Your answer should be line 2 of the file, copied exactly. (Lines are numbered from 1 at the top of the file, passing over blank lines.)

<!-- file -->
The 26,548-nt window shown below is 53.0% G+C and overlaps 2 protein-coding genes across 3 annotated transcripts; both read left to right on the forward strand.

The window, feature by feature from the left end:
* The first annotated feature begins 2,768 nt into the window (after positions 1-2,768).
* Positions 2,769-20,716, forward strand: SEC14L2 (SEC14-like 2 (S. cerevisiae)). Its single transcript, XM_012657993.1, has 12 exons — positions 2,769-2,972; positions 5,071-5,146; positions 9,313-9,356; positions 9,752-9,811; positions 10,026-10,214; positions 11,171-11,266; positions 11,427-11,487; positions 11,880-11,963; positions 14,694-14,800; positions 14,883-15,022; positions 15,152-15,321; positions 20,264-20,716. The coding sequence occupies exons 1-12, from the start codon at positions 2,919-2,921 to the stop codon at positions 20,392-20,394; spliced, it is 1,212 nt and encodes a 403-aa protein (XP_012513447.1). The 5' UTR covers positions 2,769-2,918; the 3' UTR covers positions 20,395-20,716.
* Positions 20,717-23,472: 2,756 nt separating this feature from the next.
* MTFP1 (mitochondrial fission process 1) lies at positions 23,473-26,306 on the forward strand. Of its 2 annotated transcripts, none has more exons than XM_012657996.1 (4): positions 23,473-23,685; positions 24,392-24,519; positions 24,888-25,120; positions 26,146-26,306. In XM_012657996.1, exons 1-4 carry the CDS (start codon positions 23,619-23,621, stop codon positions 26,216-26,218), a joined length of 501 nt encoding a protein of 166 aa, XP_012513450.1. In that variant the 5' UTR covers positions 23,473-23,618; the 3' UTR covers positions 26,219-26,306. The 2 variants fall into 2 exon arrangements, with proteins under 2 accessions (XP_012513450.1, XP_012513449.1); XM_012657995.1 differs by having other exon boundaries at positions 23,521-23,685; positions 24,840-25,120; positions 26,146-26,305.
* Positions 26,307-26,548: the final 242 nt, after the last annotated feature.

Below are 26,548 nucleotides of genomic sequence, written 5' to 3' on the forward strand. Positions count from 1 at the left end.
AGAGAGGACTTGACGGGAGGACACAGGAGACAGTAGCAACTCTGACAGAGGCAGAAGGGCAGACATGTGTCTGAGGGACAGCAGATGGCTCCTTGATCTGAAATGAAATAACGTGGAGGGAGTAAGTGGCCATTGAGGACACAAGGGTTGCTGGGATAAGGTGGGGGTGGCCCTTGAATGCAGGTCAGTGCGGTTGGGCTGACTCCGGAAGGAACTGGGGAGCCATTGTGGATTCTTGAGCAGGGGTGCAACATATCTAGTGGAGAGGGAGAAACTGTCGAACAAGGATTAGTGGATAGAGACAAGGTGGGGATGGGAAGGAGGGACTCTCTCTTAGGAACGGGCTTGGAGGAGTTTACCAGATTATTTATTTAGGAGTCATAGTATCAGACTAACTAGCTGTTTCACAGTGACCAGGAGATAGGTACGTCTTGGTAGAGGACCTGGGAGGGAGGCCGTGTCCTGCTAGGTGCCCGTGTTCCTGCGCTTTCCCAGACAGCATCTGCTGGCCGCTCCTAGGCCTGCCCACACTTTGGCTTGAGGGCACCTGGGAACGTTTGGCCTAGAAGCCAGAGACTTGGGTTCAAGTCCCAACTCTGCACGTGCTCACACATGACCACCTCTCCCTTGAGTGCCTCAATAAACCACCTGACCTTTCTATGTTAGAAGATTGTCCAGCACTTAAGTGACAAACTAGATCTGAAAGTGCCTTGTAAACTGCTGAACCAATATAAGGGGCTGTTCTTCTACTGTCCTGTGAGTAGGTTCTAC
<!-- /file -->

The window, feature by feature from the left end: